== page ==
Skip to Main Content
Two men with pale skin, wearing white sleeveless shirts and royal-blue caps, row in unison in a long, narrow boat on a placid blue river in this horizontal landscape painting. The low, honey-colored wooden boat extends off both sides of the canvas. Both men face our left as they row to our right. The man in front looks ahead of him, beyond the stern of the boat, and the man to our right, closer to the bow, tucks his chin down to look past his shoulder. Their bare, muscled arms are extended straight as the two oars sweep back. The tip of another boat runs close and parallel to the bottom edge of the composition, spanning the left three-quarters of the painting. The opposite riverbank is lined with a dense forest of pine-green trees. People crowd along the decks of a steamboat and a paddleboat near the riverbank to our left. Another narrow skuller, rowed by four people wearing ruby-red shirts, cuts through the water at the back center of the river. The riverbank beyond is lined with people, painted with strokes of black and white, and miniscule touches of red. The horizon comes halfway up the composition. Cream-white clouds float across a muted, topaz-blue sky above the trees.

Thomas Eakins, The Biglin Brothers Racing, 1872, oil on canvas, Gift of Mr. and Mrs. Cornelius Vanderbilt Whitney, 1953.7.1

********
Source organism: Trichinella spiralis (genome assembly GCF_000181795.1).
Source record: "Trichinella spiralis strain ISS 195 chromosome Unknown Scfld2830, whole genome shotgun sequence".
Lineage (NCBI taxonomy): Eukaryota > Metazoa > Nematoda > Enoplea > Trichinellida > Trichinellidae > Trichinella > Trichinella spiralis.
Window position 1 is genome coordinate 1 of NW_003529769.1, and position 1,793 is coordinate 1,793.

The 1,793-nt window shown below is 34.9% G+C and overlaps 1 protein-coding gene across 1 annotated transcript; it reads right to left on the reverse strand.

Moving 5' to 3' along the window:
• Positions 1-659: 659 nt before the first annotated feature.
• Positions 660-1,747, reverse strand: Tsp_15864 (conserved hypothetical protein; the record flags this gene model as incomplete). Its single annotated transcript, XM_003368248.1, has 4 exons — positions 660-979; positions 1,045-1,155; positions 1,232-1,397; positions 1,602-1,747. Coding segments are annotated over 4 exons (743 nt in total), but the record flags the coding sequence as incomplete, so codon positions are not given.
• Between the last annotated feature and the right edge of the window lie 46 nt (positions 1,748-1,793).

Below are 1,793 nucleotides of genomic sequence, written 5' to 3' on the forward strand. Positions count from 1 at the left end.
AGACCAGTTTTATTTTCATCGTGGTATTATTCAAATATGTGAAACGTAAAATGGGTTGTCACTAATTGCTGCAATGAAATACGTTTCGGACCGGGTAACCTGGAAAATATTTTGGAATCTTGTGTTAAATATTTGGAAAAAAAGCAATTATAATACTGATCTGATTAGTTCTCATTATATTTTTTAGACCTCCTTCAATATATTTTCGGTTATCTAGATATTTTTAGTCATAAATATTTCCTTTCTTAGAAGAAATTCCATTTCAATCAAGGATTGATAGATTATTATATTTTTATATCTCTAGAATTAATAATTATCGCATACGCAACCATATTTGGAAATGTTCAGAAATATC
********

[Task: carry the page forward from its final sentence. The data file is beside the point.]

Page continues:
The Art of Looking

Thomas Eakins, The Biglin Brothers Racing

The Art of Looking

  • Friday, July 30, 2021
  • 1:00 p.m. – 2:00 p.m.
  • Virtual
  • Registration Required

In honor of the Olympics and other summer sports, Thomas Eakins's The Biglin Brothers Racing is the inspiration for this interactive conversation. Join us and share your observations, interpretations, questions, and ideas, and build on your own first impressions to broaden your understanding of this work of art. This session lasts one hour and is completely interactive. National Gallery educators will facilitate the conversation to create an environment for shared learning. These conversations will encourage you to engage deeply with art, with others, and with the world around you as you hone skills in visual literacy and perspective-taking.

This program is free and open to the public and is designed for anyone interested in talking about art. No art or art history background is required. Ages 18 and over.

Due to the interactive nature of this program, sessions are not recorded.

Live Captions

Live captions (CART) are available in some breakout rooms for this program. Please contact [email protected] to request access or for more information.